By what means can causality occur? Absent interaction between objects, the root of which is action, how can we describe causality in the first place? Without action, what is a cause? It is nothing. And without action, what is an effect? It is nothing.
Is not cause-and-effect interaction rooted in the existence of the object of the cause—the thing which causes—and the object of the effect—the thing which is caused upon? Perhaps we can argue this, but not without the premise that the existence of the objects interacting is necessarily bound by relativity. That is, there is no cause and/or effect absent, not existence, but relative existence. Said another way, not existence, but relativity.
Allow me to state that in a slightly modified way.
I can admit that each object in the cause and effect equation must “exist” in some sense a priori to the cause and effect interaction—otherwise it can be said that there is nothing which causes, and nothing which is caused upon. Yet also what must be true is that cause and effect is a relative relationship. That is, the object which is being caused upon and the object which is doing the causing must be relatively considered (from the point of view of the observer). Without relativity, a distinction cannot be made between that which causes and that which is caused upon. And if this distinction cannot be made then by what rational proof can we claim that existence is the metaphysical primary? If we cannot make relative cause and effect distinctions between objects, because relativity between objects which co-exist is not necessarily implied (by the metaphysical primary of existence) then how can we describe reality at all?
What I mean is that if all objects are fundamentally in a vacuum of their own static existence qua existence, then interaction is not really possible. And if interaction is not possible then relative distinctions cannot be made and thus the whole of objective reality cannot possibly be defined.
Without interaction action is irrelevant. That is, without the interaction of objects then ANY object action, in and of, and to and from itself is not only meaningless but impossible. Interaction—that is, relativity—is the foundation of reality. Relativity is interaction, rooted in object action…and even deeper, the object’s ability to act. Without ability and action as metaphysical prerequisites, existence does not and cannot actually mean existing.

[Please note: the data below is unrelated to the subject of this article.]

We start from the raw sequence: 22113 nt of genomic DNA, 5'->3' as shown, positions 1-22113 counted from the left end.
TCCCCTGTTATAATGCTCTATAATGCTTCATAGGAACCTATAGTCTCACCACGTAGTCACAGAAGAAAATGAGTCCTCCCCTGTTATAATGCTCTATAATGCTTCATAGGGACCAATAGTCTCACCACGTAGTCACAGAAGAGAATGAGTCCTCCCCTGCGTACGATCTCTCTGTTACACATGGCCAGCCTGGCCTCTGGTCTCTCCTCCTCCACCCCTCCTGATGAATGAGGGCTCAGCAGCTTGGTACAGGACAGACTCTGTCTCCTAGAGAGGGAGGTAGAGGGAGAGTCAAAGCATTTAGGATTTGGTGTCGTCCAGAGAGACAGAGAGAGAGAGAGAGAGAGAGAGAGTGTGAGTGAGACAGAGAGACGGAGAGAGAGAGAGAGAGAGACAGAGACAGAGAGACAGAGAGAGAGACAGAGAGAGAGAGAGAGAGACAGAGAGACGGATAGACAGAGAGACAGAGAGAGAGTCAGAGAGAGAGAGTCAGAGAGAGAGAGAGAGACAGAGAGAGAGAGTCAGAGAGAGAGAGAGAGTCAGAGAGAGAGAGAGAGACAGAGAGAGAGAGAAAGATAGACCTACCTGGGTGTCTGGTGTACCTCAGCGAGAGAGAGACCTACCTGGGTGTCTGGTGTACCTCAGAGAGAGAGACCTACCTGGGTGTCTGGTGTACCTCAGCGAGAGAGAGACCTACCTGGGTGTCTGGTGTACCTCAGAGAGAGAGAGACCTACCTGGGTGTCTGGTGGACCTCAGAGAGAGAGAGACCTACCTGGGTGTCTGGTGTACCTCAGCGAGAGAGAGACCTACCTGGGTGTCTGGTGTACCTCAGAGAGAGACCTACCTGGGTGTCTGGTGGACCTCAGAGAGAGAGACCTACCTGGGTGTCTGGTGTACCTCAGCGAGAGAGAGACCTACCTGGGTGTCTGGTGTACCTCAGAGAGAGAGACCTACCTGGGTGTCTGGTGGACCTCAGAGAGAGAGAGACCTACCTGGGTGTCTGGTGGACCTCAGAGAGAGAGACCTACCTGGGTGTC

Relative existence, or relativity, not mere existence, underlies cause-and-effect; and cause-and-effect is interaction; and interaction is action. Existence alone, certainly existence as the metaphysical primary, fits nowhere into this equation. Existence, by itself, is not relative and does not imply relativity, and thus is not active, and thus does not do anything, which means it does not actually exist. For if it did exist—if it did DO existence—then it would be able to exist, which means it would be active, which means it would be relative. Because to act non-relatively to another object is an impossible definition of action. A thing cannot act in an absolute vacuum of itself, because in such a case it cannot be said to move anywhere…to go, or shift, or change. All of these things can only be done relative to the position of something else.
If existence does exist, then it is able to exist which means it is active which means it is relative. And relativity is object interaction, thereby making the ability to act a prerequisite of an object’s existence. Existence then, alone, is simply not the metaphysical primary. For existence to be efficacious it must be active. And active existence demands that the metaphysical primary is ability, which then implies relativity.